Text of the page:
^(((0|1)\d)|(2[0-3])):?[0-5]\d$

No, it’s not a sanitized version of what I would say if I were to hit my thumb with a hammer.

I’ve been doing some computer programming and I’m using a lot of what are called “regular expressions” to ensure the users entered correct data to the program.

A regular expression is a template used by a “regular expression engine” (a computer program) to decide if some text presented to the “engine” matches a user supplied template.

The concept is quite powerful because the characters to check do not need to be known in advance. So, one can do things like “check to see if what was input was a specific number of letters followed by some optional characters, but the set of optional characters depend on something else within the characters being considered. but only if”… well you get the idea.

What I needed to do was to decide if a user provided the computer program with a set of characters that could be considered a valid time of day in 24 hour format.

This is not as easy as it seems. There must be four digits with an optional : character between the second and third digits. No other characters are allowed. But wait, there’s more. If the first character is a 0 or 1, then the second character can be any single digit, but if the first character is a 2, then the second character is limited to values in the range of 0-3. The third character is always limited to values in the range of 0-5 and the final character can be any single digit.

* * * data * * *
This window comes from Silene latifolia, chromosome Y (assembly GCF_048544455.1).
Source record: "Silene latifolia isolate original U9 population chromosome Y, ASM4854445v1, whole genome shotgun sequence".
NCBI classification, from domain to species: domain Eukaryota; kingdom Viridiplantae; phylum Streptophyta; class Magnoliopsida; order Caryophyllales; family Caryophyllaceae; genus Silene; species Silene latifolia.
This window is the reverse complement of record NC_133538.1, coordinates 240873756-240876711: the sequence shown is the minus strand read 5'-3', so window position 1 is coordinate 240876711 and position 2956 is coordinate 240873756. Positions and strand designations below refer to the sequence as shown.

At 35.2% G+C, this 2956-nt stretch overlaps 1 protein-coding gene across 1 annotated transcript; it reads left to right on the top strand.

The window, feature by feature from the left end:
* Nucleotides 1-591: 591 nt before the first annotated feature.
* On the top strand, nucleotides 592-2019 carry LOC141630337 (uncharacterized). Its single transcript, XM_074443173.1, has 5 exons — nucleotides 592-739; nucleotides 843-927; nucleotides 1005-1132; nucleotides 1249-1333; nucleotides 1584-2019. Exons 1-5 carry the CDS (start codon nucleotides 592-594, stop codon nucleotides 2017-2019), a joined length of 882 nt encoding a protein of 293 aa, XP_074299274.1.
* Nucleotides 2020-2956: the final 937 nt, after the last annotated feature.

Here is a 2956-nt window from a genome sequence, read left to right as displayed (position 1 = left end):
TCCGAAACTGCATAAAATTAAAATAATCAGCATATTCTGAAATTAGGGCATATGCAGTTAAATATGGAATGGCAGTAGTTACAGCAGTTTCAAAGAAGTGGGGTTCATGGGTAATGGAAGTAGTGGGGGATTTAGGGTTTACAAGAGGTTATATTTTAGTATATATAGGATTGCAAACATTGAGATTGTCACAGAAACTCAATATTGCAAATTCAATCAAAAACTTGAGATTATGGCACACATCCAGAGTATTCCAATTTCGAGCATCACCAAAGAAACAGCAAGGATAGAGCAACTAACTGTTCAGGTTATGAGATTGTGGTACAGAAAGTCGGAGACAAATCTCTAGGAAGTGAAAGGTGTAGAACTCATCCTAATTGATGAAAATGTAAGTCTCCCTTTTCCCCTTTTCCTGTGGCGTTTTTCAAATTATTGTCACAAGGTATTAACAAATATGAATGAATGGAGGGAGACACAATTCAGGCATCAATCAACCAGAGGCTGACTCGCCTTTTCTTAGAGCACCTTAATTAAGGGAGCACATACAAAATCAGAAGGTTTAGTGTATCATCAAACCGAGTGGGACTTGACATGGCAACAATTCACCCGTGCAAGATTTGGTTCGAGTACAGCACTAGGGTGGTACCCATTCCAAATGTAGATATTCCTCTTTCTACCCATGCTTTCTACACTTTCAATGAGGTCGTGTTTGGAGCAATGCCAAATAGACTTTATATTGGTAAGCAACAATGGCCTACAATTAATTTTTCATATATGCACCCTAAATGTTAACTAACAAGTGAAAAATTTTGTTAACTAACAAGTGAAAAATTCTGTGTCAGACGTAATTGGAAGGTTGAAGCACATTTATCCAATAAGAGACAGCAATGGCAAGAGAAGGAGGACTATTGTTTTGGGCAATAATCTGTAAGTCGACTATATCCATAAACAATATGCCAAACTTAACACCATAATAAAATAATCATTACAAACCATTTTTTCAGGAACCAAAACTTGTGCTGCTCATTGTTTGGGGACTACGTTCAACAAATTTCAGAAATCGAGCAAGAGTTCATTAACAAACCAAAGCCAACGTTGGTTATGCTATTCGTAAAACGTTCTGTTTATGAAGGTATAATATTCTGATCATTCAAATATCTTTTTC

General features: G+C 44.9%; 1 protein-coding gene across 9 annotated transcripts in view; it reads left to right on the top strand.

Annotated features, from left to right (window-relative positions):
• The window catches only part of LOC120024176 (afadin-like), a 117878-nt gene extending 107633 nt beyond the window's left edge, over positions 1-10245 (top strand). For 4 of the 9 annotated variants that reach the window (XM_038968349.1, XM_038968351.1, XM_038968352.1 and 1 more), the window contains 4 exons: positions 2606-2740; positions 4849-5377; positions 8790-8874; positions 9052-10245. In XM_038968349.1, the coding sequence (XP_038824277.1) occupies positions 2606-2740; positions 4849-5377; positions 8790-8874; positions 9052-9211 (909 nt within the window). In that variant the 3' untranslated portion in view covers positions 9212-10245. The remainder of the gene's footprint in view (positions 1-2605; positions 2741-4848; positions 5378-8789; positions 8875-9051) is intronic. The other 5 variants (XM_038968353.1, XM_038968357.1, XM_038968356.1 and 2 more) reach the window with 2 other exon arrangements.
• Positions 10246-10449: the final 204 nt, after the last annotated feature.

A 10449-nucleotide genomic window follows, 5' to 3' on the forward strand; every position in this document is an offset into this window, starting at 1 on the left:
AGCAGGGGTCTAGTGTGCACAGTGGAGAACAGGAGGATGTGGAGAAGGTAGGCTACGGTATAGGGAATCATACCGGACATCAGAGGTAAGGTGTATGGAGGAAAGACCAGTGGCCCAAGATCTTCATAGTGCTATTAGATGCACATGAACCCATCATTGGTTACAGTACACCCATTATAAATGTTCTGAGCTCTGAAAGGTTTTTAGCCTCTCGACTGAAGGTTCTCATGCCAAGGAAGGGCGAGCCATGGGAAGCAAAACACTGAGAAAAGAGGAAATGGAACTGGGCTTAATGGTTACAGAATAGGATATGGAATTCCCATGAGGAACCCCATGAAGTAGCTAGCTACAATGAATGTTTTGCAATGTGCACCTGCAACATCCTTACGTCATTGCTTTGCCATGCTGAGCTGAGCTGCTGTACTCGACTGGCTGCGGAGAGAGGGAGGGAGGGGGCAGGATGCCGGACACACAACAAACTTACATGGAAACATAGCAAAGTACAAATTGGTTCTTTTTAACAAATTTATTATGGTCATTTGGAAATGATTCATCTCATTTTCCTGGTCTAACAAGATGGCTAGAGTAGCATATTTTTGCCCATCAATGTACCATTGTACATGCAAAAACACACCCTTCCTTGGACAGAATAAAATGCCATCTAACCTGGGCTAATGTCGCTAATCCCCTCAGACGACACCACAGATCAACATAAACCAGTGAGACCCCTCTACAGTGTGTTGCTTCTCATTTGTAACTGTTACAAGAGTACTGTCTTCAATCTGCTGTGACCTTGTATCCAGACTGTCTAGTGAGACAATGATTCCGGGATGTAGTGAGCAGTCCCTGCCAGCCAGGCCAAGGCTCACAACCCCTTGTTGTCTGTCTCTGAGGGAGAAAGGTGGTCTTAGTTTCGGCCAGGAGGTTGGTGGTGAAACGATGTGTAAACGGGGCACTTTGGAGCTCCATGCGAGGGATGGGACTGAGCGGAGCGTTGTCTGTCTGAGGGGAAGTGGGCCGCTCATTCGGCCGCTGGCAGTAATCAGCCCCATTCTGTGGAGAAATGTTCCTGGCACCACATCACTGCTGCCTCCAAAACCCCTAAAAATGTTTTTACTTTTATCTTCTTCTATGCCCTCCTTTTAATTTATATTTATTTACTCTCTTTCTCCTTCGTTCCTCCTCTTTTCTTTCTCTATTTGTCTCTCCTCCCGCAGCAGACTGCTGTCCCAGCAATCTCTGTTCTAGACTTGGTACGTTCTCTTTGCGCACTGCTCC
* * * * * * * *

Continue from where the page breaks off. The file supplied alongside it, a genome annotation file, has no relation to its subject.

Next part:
Any violations to the above criteria means the number can not be considered a valid time in 24 hour format.

It took me about 5 minutes to get the above stuff to work and I was pleased with myself.

I still can’t decide if that looks like what I said when I realized that I have a bunch of date-time calculations to do (that is a huge mess) or when I realized that “despite it being ‘only yesterday’ when I was 20…I’m over 60 years old.”

Some Extra Time

Remember saying that you would like more time?  Well, today, your wish will come true.  It isn’t a whole lot, but it’s at least something.

Normally, 6:59:59pm is followed by 7:00:00pm.  Today, in the east coast, 6:59:59pm will be followed by 6:59:60pm and then you’ll get to 7:00:00pm.   If you are on the west coast of the USA, then this will all happen at 3:59:59pm

So today, you get some extra time and it is called a leap second.  Don’t waste it all at once.

NIST Leap Second

tells why this is all needed.